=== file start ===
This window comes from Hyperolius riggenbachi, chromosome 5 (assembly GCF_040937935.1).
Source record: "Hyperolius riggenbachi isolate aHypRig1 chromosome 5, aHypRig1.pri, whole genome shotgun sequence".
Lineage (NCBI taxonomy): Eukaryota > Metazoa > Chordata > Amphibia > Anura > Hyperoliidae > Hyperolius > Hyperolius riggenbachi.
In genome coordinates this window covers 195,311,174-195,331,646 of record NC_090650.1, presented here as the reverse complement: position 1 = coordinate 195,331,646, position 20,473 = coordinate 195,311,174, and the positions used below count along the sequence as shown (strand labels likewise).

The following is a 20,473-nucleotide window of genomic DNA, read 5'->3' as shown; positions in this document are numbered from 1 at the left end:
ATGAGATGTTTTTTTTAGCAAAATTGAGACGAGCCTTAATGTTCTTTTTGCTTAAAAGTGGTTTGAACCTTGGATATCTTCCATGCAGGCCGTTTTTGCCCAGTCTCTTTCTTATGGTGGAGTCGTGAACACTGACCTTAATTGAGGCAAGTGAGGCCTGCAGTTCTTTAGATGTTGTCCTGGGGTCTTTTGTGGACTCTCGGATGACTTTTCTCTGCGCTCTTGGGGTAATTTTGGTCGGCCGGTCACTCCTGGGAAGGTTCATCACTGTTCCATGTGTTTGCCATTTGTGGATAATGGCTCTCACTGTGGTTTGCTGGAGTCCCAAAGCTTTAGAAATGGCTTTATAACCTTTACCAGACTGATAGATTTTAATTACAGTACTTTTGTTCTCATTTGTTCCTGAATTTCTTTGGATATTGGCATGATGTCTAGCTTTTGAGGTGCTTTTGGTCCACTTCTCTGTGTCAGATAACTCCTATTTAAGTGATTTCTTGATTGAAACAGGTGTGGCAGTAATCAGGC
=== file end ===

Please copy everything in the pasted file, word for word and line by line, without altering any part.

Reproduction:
This window comes from Hyperolius riggenbachi, chromosome 5 (assembly GCF_040937935.1).
Source record: "Hyperolius riggenbachi isolate aHypRig1 chromosome 5, aHypRig1.pri, whole genome shotgun sequence".
Lineage (NCBI taxonomy): Eukaryota > Metazoa > Chordata > Amphibia > Anura > Hyperoliidae > Hyperolius > Hyperolius riggenbachi.
In genome coordinates this window covers 195,311,174-195,331,646 of record NC_090650.1, presented here as the reverse complement: position 1 = coordinate 195,331,646, position 20,473 = coordinate 195,311,174, and the positions used below count along the sequence as shown (strand labels likewise).

The following is a 20,473-nucleotide window of genomic DNA, read 5'->3' as shown; positions in this document are numbered from 1 at the left end:
ATGAGATGTTTTTTTTAGCAAAATTGAGACGAGCCTTAATGTTCTTTTTGCTTAAAAGTGGTTTGAACCTTGGATATCTTCCATGCAGGCCGTTTTTGCCCAGTCTCTTTCTTATGGTGGAGTCGTGAACACTGACCTTAATTGAGGCAAGTGAGGCCTGCAGTTCTTTAGATGTTGTCCTGGGGTCTTTTGTGGACTCTCGGATGACTTTTCTCTGCGCTCTTGGGGTAATTTTGGTCGGCCGGTCACTCCTGGGAAGGTTCATCACTGTTCCATGTGTTTGCCATTTGTGGATAATGGCTCTCACTGTGGTTTGCTGGAGTCCCAAAGCTTTAGAAATGGCTTTATAACCTTTACCAGACTGATAGATTTTAATTACAGTACTTTTGTTCTCATTTGTTCCTGAATTTCTTTGGATATTGGCATGATGTCTAGCTTTTGAGGTGCTTTTGGTCCACTTCTCTGTGTCAGATAACTCCTATTTAAGTGATTTCTTGATTGAAACAGGTGTGGCAGTAATCAGGC